Or something I have seen in the southwest. Homeowners demanding more transit service, but what they really mean is a one-seat ride into Downtown — even if you offer them higher frequency but a required transfer.

    1. It is also quite possible that voters want better transit, they just don’t want to pay for it. This sort of thing is quite common. If I’m not mistaken, voters in this state have voted to spend more money on schools (by reducing class sizes) at the exact same time they voted to reduce taxes.

      What is interesting to me is that people prefer focusing on transit, versus more roads. That is generally a clear cut choice, and not conflicting in the least.

    2. Homeowners are the Seattle Times’ target market and its Editorial Board’s bias, so that could have something to do with why homeowners were overrepresented.

    3. We don’t constantly struggle countywide. The last was ST3 (virtually countywide) and that passed handily. 2014 was an April special election and failed. King County approved ST2 in 2008 and Transit Now in 2007.

      And the county’s population is far more cosmopolitan, and resigned to being a big city, than 10 years ago.

    4. Voters make an exception for Sound Transit because it addresses their concerns about an alternative to freeway congestion. But I recall that both ST and the last Metro measures lost in South King, as they said “We’re poor and can’t afford more transit taxes.”

  6. The homeowner bias and other issues would make it useless even if it wasn’t already suspect. As my poli-sci stats prof said first, last, and constantly, “If you’re reading something with a margin of error over 3 percent, stop reading.”

    Of course, that was more than 20 years ago, and he would have thought a newspaper publishing a transportation poll partially funded by a region’s most ardent transit opponent (without even mentioning as much!) was dystopian fiction.

    Oversampling homeowners by 20 percent on land-use and transportation policy (stop for a quick sec and process that) and then deciding to publish with only a passing reference to the fact would be hilarious — if only it were fiction.

    Martin is, as ever, nuanced and restrained and generous. But calling this anything other than a homeowner poll merits calling BS in all-caps.

  7. “Seattle voters have approved rapid buses again and again, only to have their elected leaders water them down each time in a block-by-block war of attrition.”

    Not In My Street. (NIMS)

  8. The 554’s ridership is irrelevant. A promise is a promise. A contract, a contract. There’s no ridership exception. I don’t care if they have to run 66% of the busses empty.

    People must be held to their word. Companies and government organizations an order of magnitude more so. When Sound Move was altered into ST1, it resulted in this (regionally) unprecedented pattern of paying for yesterday’s promises with tomorrow’s money. Unless you want to compare ST to WWPPSS.

    1. We need a “block” function now that we’re getting seriously infested with trolls. I KNOW you can do it Frank.

  9. A Joy, you’re making a lot of hard-and-fast demands out of any random group of 25 years. History works in. literally, fits and starts.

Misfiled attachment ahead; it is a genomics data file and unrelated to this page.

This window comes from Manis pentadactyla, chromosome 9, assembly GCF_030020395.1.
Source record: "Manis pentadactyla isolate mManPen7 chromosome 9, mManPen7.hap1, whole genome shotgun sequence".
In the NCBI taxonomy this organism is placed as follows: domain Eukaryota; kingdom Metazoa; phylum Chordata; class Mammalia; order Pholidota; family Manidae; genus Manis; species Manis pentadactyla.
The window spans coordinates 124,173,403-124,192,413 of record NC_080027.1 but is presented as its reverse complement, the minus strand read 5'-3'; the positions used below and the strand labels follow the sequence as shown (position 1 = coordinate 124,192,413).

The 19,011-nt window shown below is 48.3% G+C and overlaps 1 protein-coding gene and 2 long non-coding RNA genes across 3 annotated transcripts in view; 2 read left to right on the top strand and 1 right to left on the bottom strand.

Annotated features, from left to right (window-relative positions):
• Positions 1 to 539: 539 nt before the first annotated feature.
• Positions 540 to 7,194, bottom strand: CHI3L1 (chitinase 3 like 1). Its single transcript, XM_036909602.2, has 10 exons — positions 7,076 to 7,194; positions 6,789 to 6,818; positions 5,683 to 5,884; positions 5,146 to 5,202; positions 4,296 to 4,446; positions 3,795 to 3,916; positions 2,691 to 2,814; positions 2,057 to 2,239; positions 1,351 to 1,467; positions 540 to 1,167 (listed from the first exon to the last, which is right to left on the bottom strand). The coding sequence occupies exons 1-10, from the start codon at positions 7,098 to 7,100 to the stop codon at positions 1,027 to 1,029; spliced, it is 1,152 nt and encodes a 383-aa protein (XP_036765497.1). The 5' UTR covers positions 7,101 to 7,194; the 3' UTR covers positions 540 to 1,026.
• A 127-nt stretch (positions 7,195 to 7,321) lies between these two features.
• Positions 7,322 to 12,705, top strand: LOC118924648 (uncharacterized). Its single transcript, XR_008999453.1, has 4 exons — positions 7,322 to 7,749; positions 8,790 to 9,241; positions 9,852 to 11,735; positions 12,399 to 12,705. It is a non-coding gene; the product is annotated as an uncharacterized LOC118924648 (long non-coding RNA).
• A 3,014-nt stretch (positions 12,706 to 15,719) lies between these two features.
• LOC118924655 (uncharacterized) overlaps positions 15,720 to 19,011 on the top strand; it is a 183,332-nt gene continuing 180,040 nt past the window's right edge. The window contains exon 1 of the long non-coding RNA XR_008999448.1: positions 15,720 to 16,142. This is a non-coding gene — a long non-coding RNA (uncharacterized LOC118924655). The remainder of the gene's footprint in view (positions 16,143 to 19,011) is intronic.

Very often a major beneficial change must wait for a single change in either machine design or materials to make the whole thing possible overnight. A trolleybus power conditioning mechanism used to require a braided metal cable to from the power pedal to the motor.

    Perfectly serious when I say that more than one other person might, with no fraudulent intent, be ready to take your plan public. Possessed of the wherewithal to bring it about.

    Voting age is 18 (wish somebody’d take viral a campaign to make every high school student aware they can be a State legislator before they graduate). So there’s a very good chance somebody who’s admired you and agreed with you since they were five could take office and legislate as you’ve been demanding all these years.

    I mentioned a day or two back how heavily Republican our transit system’s birth really was. If the Election authorities will let you say “Prefers Lincoln Republican”, (“Moderate” means combination ISIS and Taliban) some voters might surprise you. And everybody else including themselves.

    Because given the time and fierce dedication you’ve given your ideas over two and a half decades, if you want the necessary politics done right, whether you get it done right or not, you owe it to yourself to ask voters to at least let you try.

    Mark Dublin

  10. I was actually in the survey. There is one answer I gave that I think could use more nuance. I said I don’t support more tolls like i405. Not because I don’t support tolling, but because they should toll all lanes like the 520.

    They also had a bunch of homeless questions. I wonder when they’ll do a writing about those.

    1. They can’t. Federal Law prohibits tolling existing roadways except where additional capacity is added or a complete replacement of a facility is undertaken (e.g. a bridge is replaced).

      Oregon may be able to use its VVPP “waiver” for the tolling along I-5 in Portland, but it’s a close thing. The Obama FHA would probably have approved it, but Oregon dithered their chance away. Now it’s Elaine Chao handing out the goodies and she is NOT pleased by Democratic tolling plans.

      There’s no exemption for Lexi, Maseratis, Ferraris, and Bimmers.

      1. I think that only covers interstates. Though there are exceptions: had it been politically palatable locally, I believe we could have tolled the I-90 bridge at the same time as SR-520 in order to reduce the urge to take the free bridge. Feel free to correct me if I’m wrong.